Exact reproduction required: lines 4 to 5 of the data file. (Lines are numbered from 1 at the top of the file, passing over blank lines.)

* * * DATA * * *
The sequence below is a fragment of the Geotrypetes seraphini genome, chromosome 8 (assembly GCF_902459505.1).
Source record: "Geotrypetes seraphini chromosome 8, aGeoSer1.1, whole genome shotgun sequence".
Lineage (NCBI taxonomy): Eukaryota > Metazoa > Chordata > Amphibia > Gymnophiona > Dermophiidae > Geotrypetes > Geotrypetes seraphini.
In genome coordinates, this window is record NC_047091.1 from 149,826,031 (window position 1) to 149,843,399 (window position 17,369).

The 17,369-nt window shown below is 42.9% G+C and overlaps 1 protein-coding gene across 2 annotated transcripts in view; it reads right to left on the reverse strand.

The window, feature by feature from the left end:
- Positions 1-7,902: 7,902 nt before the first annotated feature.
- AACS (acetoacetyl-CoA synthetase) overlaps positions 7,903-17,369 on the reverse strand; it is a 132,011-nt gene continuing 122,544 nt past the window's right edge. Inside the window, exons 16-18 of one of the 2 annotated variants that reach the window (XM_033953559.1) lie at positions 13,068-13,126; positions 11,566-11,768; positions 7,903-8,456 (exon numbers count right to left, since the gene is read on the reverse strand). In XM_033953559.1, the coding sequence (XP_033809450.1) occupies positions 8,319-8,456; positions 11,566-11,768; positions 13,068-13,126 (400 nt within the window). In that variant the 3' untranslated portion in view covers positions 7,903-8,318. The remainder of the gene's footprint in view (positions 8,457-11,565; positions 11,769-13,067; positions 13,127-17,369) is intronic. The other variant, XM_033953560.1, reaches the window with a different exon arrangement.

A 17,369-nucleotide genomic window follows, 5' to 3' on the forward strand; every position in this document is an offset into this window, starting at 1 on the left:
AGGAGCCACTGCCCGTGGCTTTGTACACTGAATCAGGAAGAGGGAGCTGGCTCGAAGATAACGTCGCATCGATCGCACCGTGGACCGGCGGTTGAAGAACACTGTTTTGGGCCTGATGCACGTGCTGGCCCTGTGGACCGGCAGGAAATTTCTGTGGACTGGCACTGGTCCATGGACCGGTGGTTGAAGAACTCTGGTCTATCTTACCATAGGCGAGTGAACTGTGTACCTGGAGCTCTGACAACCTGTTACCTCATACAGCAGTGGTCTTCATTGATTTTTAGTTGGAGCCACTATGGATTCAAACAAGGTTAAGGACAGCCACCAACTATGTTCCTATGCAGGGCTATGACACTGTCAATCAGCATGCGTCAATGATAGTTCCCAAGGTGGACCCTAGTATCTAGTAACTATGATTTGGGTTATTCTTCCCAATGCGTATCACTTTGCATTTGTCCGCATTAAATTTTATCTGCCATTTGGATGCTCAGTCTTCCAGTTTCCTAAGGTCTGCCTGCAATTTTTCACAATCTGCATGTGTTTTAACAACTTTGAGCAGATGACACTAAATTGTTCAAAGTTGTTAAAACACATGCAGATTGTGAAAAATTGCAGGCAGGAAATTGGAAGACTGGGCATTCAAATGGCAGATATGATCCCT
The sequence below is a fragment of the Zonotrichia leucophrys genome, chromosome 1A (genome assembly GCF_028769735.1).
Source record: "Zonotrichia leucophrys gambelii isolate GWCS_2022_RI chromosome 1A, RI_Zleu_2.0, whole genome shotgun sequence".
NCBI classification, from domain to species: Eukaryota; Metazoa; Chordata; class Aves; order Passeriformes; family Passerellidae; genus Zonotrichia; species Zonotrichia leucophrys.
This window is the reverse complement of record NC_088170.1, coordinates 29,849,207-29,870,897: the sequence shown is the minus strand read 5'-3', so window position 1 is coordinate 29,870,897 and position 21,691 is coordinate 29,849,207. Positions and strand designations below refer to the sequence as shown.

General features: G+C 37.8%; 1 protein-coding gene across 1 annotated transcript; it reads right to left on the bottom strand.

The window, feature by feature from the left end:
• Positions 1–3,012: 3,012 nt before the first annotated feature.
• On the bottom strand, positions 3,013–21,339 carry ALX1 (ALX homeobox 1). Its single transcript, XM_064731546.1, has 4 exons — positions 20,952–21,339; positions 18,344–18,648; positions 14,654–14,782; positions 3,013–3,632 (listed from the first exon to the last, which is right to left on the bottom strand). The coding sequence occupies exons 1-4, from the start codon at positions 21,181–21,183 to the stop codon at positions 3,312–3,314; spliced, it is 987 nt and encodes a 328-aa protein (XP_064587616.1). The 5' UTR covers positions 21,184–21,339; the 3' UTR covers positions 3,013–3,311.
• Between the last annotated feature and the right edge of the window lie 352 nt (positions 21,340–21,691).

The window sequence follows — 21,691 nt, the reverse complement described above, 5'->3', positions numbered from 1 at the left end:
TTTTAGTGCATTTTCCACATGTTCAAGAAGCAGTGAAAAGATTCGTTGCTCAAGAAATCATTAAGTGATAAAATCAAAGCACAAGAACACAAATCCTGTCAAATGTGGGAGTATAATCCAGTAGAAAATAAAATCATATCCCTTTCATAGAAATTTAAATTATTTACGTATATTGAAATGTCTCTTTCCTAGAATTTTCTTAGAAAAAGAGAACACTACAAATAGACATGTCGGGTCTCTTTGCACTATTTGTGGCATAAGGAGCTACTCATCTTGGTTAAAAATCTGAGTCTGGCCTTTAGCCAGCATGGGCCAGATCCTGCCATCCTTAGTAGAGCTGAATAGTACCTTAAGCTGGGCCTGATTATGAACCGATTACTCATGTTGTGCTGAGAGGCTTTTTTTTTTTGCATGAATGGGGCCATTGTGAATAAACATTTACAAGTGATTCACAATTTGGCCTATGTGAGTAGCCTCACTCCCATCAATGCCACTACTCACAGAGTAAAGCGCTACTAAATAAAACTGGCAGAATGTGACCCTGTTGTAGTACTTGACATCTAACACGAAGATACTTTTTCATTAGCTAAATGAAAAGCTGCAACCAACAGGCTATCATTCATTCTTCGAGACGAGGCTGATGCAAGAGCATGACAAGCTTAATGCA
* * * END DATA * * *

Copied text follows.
In genome coordinates, this window is record NC_047091.1 from 149,826,031 (window position 1) to 149,843,399 (window position 17,369).

The 17,369-nt window shown below is 42.9% G+C and overlaps 1 protein-coding gene across 2 annotated transcripts in view; it reads right to left on the reverse strand.